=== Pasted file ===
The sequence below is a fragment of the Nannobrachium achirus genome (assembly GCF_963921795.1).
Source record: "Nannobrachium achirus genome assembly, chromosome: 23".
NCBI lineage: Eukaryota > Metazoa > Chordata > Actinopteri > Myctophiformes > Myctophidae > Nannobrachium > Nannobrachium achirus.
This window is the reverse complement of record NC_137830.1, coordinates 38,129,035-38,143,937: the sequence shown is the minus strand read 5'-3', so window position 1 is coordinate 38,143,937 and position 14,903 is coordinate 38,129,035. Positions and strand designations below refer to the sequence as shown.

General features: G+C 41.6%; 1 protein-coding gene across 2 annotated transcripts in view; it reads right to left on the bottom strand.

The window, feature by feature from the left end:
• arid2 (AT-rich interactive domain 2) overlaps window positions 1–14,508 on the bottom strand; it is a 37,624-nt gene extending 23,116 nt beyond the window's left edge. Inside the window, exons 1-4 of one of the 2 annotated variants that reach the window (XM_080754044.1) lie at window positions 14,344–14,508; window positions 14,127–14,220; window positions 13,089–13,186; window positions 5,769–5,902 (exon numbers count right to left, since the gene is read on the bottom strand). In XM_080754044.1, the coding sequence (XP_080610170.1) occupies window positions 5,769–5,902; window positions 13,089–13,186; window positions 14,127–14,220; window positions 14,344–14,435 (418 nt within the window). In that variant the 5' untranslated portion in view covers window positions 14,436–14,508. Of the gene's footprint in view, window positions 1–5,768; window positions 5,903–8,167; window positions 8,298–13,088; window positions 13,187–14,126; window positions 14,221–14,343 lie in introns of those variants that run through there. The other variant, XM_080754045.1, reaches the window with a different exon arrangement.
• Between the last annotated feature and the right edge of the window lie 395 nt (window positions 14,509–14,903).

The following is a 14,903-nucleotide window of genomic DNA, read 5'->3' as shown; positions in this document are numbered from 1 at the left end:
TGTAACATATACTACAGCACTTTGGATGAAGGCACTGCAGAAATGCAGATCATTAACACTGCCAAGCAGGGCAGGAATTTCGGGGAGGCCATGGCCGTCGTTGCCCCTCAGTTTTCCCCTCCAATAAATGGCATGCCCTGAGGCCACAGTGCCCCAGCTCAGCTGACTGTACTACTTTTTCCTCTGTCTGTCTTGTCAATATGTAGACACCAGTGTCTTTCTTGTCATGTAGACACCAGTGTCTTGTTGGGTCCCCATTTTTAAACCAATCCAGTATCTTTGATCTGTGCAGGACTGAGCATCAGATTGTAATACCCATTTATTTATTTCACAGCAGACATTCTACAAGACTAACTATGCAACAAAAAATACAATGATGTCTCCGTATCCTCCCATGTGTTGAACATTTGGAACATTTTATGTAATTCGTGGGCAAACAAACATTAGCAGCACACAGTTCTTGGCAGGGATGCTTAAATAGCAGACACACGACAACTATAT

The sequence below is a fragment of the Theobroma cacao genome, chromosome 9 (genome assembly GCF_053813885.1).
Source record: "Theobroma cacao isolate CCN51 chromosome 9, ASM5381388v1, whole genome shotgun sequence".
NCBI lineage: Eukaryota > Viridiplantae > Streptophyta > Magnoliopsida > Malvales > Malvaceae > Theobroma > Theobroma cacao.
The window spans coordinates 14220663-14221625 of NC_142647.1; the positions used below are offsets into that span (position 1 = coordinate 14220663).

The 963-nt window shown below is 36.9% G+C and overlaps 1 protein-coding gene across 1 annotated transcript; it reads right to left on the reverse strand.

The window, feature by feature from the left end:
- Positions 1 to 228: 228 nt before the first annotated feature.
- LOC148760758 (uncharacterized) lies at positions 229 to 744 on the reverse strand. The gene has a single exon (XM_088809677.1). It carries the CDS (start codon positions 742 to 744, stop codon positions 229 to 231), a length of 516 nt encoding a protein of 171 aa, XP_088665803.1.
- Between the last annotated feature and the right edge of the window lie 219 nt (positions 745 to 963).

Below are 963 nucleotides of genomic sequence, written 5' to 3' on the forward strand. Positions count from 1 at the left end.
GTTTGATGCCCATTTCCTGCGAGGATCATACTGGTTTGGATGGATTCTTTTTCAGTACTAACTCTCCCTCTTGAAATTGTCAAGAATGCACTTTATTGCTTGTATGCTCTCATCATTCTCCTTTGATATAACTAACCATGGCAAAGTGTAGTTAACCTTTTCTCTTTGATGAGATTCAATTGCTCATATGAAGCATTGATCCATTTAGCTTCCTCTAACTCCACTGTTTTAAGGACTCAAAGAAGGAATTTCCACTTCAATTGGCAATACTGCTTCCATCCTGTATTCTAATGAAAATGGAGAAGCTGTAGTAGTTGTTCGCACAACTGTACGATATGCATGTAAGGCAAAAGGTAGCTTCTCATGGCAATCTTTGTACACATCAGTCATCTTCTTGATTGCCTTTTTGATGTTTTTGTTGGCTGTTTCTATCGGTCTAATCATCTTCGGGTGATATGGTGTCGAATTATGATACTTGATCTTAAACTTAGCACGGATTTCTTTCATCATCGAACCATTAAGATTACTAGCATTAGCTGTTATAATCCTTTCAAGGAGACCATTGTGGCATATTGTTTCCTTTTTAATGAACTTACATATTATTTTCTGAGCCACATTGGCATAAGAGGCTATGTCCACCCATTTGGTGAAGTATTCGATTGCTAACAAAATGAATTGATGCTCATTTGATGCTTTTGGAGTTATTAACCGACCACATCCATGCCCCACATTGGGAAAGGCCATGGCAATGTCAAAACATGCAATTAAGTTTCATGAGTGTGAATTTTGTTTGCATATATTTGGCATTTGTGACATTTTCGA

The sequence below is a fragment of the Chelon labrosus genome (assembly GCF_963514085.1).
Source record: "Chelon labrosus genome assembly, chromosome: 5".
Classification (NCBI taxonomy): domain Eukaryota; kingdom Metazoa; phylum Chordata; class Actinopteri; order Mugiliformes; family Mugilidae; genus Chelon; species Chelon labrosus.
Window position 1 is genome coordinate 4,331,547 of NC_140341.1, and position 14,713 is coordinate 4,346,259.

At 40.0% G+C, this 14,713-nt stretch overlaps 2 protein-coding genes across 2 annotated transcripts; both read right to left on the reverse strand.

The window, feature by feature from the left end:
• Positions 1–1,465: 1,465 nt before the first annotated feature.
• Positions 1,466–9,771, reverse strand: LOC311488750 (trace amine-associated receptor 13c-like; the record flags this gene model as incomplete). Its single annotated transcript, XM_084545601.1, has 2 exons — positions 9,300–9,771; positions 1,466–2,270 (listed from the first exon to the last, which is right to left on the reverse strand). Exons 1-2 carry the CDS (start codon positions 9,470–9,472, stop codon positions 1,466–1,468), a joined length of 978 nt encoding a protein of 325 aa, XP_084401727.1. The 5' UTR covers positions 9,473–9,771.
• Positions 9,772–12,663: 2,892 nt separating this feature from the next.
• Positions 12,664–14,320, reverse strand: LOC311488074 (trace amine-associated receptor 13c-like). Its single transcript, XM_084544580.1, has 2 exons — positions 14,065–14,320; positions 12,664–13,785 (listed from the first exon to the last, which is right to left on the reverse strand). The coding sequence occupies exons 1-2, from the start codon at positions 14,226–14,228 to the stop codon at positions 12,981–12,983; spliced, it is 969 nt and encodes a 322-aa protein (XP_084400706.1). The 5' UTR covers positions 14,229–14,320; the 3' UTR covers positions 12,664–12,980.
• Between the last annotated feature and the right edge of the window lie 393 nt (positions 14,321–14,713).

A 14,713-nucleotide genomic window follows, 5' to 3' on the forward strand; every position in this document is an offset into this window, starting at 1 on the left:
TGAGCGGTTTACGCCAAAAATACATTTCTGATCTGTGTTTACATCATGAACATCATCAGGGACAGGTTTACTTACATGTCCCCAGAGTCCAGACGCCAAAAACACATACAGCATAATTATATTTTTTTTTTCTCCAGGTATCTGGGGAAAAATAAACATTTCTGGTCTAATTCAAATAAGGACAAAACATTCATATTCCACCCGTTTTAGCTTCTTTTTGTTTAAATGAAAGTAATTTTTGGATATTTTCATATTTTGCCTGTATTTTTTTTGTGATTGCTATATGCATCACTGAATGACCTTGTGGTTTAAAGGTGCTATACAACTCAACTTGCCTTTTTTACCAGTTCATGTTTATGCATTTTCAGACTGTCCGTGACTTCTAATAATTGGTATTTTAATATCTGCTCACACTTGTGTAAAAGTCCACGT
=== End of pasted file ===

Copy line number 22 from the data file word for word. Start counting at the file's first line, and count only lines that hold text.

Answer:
The sequence below is a fragment of the Chelon labrosus genome (assembly GCF_963514085.1).